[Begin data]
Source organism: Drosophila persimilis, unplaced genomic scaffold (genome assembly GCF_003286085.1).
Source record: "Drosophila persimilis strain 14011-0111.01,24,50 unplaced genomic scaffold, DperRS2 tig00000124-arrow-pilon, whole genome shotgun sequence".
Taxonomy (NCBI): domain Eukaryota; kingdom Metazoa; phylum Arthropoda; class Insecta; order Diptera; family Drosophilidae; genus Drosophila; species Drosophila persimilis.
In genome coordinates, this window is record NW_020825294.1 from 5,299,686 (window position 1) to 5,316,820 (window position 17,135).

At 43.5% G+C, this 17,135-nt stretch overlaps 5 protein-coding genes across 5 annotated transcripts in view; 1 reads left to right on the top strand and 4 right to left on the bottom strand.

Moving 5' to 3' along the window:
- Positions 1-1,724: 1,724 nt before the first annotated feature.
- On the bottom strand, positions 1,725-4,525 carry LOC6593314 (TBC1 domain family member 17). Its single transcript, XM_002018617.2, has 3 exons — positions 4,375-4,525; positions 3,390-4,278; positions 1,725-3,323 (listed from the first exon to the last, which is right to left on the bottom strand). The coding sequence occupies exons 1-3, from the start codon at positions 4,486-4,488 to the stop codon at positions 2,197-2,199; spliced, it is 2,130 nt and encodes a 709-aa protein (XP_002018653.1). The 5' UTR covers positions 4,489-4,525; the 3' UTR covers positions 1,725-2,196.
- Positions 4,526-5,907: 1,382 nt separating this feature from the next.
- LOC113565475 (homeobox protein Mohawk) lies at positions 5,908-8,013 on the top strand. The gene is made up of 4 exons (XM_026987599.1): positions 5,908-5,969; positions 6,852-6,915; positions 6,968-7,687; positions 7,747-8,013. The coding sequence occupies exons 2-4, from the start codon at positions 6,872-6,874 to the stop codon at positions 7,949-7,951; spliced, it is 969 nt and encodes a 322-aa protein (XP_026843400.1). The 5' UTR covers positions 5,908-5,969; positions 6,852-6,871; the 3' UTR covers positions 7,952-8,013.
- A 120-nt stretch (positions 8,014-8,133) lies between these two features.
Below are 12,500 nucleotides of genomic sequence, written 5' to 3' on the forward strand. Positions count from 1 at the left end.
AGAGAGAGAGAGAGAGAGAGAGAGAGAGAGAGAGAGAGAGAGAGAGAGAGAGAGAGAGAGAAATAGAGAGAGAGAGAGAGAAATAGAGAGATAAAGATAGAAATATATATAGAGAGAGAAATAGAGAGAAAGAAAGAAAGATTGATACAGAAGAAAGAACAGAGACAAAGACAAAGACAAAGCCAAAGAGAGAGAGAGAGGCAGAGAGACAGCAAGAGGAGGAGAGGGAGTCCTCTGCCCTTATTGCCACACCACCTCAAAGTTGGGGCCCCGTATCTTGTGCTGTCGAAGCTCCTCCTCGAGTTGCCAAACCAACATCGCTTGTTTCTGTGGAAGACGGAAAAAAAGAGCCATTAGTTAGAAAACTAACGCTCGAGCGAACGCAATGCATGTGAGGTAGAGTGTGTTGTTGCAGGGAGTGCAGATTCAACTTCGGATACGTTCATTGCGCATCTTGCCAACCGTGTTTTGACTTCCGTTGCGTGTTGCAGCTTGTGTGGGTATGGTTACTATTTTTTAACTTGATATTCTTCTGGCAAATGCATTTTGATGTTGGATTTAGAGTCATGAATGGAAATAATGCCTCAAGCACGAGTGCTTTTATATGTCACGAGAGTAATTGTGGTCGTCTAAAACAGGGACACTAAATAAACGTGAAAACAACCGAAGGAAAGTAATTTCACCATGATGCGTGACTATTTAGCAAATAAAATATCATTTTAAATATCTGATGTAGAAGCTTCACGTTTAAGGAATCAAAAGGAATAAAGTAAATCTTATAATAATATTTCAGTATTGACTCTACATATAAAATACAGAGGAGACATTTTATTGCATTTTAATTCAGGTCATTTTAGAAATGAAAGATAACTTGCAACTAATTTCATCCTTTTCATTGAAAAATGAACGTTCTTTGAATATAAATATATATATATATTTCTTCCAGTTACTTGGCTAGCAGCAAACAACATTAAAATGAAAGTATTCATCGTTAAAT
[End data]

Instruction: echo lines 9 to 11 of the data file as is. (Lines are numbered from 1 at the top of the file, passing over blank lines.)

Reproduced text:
- Positions 4,526-5,907: 1,382 nt separating this feature from the next.
- LOC113565475 (homeobox protein Mohawk) lies at positions 5,908-8,013 on the top strand. The gene is made up of 4 exons (XM_026987599.1): positions 5,908-5,969; positions 6,852-6,915; positions 6,968-7,687; positions 7,747-8,013. The coding sequence occupies exons 2-4, from the start codon at positions 6,872-6,874 to the stop codon at positions 7,949-7,951; spliced, it is 969 nt and encodes a 322-aa protein (XP_026843400.1). The 5' UTR covers positions 5,908-5,969; positions 6,852-6,871; the 3' UTR covers positions 7,952-8,013.
- A 120-nt stretch (positions 8,014-8,133) lies between these two features.